5 Common Mistakes new Security Companies make
Date: 11.04.2017
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Thinking of starting a Security company? There is money to be made in security. With talks of privatization of non-core policing function, global unrest and increasing hate and terrorist attacks, the opportunity is definitely there to make it big not only in Canada, but also in the US and world-wide.

The business model of security is fairly simple – you sell hours of guarding labour, quantities of system licenses, or amounts of certain hardware.

However, the Canadian landscape is littered with corpses of security and systems companies that died either instant, or slow and painful, death.

Here are 5 reasons that account for the failure of most security companies, in no particular order:

  1. Short on Cash – To make money, you need to spend money, and in security, you need to spend LOTS of money to get started, to advance forward, and to continue growing. Starters of failed security businesses often lack the necessary cash reserves to pay for immediate and long-term expenses (licenses, uniforms, lease, vehicles, and administrative support staff). You need to research and have a good understanding of how much is required, so that you don’t fold because you’re short.
  2. Legal Issues – Security is a very regulated industry, as it should be. Regulations relating to uniforms, vehicles, even canines. Every province has its own set of regulation and a governing body that enforces compliance to these. Penalties for not following the law can be very costly, and in some cases, spell the end to your business. In addition, there are health & safety rules, employment laws, and liability considerations that need to be taken into account as you are setting up and operating your business.
  3. Poor Service – There are tough clients out there, that is a given. However, there is much to be said about poor guard attitudes on site, lack of training, inability to provide guards on time, errors on invoices, lack of adequate uniforms or deportment, and non-responsive office support staff. These things drive clients away, and in big cities, where competition is cut-throat – they are not coming back….likely ever. You need to understand what clients are looking for, and be prepared to work VERY hard to keep them happy.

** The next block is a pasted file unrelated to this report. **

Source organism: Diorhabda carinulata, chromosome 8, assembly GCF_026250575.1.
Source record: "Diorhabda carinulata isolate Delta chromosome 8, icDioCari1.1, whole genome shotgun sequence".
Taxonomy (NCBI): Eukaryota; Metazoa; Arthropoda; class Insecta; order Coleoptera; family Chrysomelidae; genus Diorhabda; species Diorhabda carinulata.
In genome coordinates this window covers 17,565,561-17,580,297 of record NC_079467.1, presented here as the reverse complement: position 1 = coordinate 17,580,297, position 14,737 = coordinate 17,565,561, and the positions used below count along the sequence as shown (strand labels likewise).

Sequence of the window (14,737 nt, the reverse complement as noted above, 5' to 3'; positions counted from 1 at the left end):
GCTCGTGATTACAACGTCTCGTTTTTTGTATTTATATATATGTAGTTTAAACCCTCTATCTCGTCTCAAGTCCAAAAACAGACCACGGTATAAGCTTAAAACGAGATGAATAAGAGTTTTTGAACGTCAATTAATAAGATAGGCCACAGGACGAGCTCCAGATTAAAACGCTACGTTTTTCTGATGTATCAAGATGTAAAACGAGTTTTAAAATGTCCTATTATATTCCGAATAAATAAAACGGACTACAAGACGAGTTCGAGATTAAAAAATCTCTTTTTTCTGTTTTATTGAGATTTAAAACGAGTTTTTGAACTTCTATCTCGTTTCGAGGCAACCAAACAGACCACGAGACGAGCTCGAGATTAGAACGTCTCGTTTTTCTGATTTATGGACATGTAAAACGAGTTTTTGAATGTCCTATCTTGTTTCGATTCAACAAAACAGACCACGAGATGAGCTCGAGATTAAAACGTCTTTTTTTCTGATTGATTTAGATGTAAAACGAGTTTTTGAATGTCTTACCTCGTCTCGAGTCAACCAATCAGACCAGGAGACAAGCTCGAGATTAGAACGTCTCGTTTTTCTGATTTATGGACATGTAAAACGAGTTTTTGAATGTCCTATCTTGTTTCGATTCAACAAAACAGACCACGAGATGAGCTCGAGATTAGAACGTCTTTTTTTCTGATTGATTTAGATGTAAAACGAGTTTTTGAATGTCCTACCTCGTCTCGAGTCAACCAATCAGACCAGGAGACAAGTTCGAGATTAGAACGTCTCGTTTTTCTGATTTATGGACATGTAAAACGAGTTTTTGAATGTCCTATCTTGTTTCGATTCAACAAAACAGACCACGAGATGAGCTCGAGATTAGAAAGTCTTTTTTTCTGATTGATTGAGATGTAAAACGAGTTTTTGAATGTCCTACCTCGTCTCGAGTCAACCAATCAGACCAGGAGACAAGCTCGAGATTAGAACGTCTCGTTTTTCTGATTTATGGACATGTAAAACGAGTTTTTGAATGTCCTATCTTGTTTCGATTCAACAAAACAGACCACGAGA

4. Bad Morale – For many past companies, demoralized staff was the beginning of their end. The CEO’s focus on profitability at all costs and setting unachievable goals designed to encourage hard work tend to drive good people either away, or into medical leave (paid BTW). These people (field and office staff) migrate to other companies, and in many cases take their professional relationships with them. BAD. The security culture is somewhat different from many other workforce cultures, and you need to understand it, so that you can promote the good of security, instill a sense of purpose in your team, and demonstrate appreciation in meaningful, sustainable ways.
  5. Lack of Technology – Somewhat tied to Point #1, security start-ups and grow-ups are reluctant to invest in life-simplifying, critical management technology. By doing that, they fall behind more efficient, more presentable, slick competition. Software like Guard Center, which allows for reduction of overhead staff and a deeper, easier control of multiple accounts and sites, should be considered if you are serious about growing your business and keeping pace with your workload, your clients’ desires, and your competition.

Here’s to a prosperous security enterprise for you! Good Luck!

Alex Goldstein

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